Revised January 2016, April 2012
Reaffirmed September 2005
Revised June 1999 with current title, June 1997, August 1992
Originally approved January 1984 titled “Certification in Emergency Medicine”
The American College of Emergency Physicians (ACEP) believes that board certification by the American Board of Emergency Medicine (ABEM) or the American Osteopathic Board of Emergency Medicine (AOBEM) demonstrates comprehensive training, knowledge, and skill in the practice of emergency medicine. Although short course completion may serve as evidence of focused review; the topics covered in such courses are part of the core curriculum of emergency medicine. ABEM or AOBEM certification in emergency medicine supersedes evidence of completion of such courses. Additionally, maintenance of board certification requires mandatory retesting and continuing medical education (CME), making updated short courses redundant.
ACEP believes that the Comprehensive Advanced Life Support (CALS) course is a valuable educational experience and is an equally acceptable alternative to other advanced life support and/or trauma life support courses. CALS may be of particular value to those who practice rural emergency medicine as it is more comprehensive than other life support courses.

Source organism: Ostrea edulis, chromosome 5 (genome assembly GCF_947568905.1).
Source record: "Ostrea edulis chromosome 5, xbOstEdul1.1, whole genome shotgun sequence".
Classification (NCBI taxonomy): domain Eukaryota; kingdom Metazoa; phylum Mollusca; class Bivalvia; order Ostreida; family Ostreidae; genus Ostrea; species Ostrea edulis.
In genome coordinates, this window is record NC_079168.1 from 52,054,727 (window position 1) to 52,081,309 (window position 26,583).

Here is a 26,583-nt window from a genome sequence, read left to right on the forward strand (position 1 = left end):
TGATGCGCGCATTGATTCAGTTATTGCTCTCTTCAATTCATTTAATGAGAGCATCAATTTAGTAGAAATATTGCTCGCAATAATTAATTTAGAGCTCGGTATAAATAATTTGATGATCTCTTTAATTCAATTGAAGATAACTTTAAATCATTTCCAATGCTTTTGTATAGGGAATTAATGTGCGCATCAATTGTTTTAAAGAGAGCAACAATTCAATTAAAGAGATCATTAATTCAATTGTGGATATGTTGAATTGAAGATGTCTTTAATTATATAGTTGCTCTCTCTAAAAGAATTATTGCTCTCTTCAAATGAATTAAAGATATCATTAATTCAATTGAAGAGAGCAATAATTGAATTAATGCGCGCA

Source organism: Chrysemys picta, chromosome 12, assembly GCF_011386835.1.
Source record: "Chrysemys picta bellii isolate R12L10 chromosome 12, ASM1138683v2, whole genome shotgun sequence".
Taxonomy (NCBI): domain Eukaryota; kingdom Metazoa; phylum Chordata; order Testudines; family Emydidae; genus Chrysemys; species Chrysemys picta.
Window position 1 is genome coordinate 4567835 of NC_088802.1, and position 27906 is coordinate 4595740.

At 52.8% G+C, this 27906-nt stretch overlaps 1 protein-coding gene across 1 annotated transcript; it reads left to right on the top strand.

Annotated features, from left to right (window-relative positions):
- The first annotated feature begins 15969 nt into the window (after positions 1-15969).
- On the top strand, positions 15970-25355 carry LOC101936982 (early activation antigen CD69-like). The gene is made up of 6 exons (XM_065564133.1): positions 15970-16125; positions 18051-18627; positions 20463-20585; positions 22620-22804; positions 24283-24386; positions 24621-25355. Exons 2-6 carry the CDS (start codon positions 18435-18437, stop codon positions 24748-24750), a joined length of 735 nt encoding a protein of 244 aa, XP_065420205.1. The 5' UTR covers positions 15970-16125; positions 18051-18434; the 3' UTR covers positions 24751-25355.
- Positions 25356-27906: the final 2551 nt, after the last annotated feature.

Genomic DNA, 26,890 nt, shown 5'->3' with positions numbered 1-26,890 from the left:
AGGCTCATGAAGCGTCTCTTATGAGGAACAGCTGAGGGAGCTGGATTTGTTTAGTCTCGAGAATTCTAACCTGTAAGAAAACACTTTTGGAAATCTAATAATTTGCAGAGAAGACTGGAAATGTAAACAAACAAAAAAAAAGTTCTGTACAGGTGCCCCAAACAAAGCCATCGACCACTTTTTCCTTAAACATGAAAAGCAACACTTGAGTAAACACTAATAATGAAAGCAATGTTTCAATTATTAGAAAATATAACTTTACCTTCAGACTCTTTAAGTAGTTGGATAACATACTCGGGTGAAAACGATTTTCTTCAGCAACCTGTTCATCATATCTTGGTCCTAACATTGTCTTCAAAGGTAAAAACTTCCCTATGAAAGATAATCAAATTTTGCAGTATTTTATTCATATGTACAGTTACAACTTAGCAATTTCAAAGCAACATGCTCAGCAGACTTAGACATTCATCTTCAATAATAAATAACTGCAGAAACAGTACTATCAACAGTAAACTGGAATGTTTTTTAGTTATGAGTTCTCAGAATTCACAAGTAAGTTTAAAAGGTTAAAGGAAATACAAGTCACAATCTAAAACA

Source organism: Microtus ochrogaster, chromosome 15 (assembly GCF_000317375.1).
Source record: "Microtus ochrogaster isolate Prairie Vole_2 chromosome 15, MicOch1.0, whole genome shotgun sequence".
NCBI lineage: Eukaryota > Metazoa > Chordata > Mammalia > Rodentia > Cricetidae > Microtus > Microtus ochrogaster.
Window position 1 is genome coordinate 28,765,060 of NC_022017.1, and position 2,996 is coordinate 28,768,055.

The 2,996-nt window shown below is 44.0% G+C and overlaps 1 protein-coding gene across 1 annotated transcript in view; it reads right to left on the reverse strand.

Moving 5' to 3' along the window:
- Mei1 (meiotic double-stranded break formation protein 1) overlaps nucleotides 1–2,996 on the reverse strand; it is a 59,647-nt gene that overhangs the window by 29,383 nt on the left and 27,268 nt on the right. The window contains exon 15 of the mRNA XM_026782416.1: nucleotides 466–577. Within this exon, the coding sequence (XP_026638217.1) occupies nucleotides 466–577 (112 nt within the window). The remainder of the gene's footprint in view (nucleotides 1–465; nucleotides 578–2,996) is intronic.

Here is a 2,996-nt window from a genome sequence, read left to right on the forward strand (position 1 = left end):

However, for physicians certified by ABEM or AOBEM, ACEP strongly opposes requiring completion of courses such as Advanced Cardiac Life Support (ACLS), Advanced Trauma Life Support (ATLS), Pediatric Advanced Life Support (PALS), CALS, and Basic Trauma Life Support (BTLS), or a specified number of CME hours in a sub-area of emergency medicine, as conditions for privileges, renewal of privileges, employment, qualification by hospitals, government agencies, or any other credentialing organization’s standards to provide care for designated disease entities.